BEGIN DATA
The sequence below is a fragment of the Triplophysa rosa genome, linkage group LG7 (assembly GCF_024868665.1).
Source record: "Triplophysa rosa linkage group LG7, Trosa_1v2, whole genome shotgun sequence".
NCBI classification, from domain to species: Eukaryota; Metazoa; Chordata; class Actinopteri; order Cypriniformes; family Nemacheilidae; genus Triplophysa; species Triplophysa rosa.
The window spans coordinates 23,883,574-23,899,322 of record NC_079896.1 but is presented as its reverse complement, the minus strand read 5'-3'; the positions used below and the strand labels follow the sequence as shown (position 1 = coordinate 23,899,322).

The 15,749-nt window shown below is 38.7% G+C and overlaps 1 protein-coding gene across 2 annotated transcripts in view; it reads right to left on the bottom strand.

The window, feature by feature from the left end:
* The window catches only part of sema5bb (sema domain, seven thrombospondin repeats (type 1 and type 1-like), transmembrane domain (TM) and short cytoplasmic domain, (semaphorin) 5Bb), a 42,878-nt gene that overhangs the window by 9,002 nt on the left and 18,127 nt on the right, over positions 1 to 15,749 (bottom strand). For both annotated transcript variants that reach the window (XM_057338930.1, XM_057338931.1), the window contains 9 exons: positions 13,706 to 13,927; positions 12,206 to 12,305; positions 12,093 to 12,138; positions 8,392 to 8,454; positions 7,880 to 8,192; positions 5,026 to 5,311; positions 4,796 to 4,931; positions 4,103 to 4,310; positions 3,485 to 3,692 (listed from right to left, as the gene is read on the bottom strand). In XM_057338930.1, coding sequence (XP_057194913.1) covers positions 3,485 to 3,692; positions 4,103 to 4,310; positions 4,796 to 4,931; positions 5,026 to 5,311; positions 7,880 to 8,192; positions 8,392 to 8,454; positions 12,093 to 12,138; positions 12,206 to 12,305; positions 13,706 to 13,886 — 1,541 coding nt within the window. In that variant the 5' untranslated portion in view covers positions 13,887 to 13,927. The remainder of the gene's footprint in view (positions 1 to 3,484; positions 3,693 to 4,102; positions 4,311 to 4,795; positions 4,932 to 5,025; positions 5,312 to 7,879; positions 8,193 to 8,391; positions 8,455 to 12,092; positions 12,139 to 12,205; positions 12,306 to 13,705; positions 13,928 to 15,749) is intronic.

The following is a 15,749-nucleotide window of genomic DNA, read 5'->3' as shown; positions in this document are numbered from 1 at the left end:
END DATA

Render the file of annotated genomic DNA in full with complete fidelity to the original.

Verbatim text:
The sequence below is a fragment of the Triplophysa rosa genome, linkage group LG7 (assembly GCF_024868665.1).
Source record: "Triplophysa rosa linkage group LG7, Trosa_1v2, whole genome shotgun sequence".
NCBI classification, from domain to species: Eukaryota; Metazoa; Chordata; class Actinopteri; order Cypriniformes; family Nemacheilidae; genus Triplophysa; species Triplophysa rosa.
The window spans coordinates 23,883,574-23,899,322 of record NC_079896.1 but is presented as its reverse complement, the minus strand read 5'-3'; the positions used below and the strand labels follow the sequence as shown (position 1 = coordinate 23,899,322).

The 15,749-nt window shown below is 38.7% G+C and overlaps 1 protein-coding gene across 2 annotated transcripts in view; it reads right to left on the bottom strand.

The window, feature by feature from the left end:
* The window catches only part of sema5bb (sema domain, seven thrombospondin repeats (type 1 and type 1-like), transmembrane domain (TM) and short cytoplasmic domain, (semaphorin) 5Bb), a 42,878-nt gene that overhangs the window by 9,002 nt on the left and 18,127 nt on the right, over positions 1 to 15,749 (bottom strand). For both annotated transcript variants that reach the window (XM_057338930.1, XM_057338931.1), the window contains 9 exons: positions 13,706 to 13,927; positions 12,206 to 12,305; positions 12,093 to 12,138; positions 8,392 to 8,454; positions 7,880 to 8,192; positions 5,026 to 5,311; positions 4,796 to 4,931; positions 4,103 to 4,310; positions 3,485 to 3,692 (listed from right to left, as the gene is read on the bottom strand). In XM_057338930.1, coding sequence (XP_057194913.1) covers positions 3,485 to 3,692; positions 4,103 to 4,310; positions 4,796 to 4,931; positions 5,026 to 5,311; positions 7,880 to 8,192; positions 8,392 to 8,454; positions 12,093 to 12,138; positions 12,206 to 12,305; positions 13,706 to 13,886 — 1,541 coding nt within the window. In that variant the 5' untranslated portion in view covers positions 13,887 to 13,927. The remainder of the gene's footprint in view (positions 1 to 3,484; positions 3,693 to 4,102; positions 4,311 to 4,795; positions 4,932 to 5,025; positions 5,312 to 7,879; positions 8,193 to 8,391; positions 8,455 to 12,092; positions 12,139 to 12,205; positions 12,306 to 13,705; positions 13,928 to 15,749) is intronic.

The following is a 15,749-nucleotide window of genomic DNA, read 5'->3' as shown; positions in this document are numbered from 1 at the left end: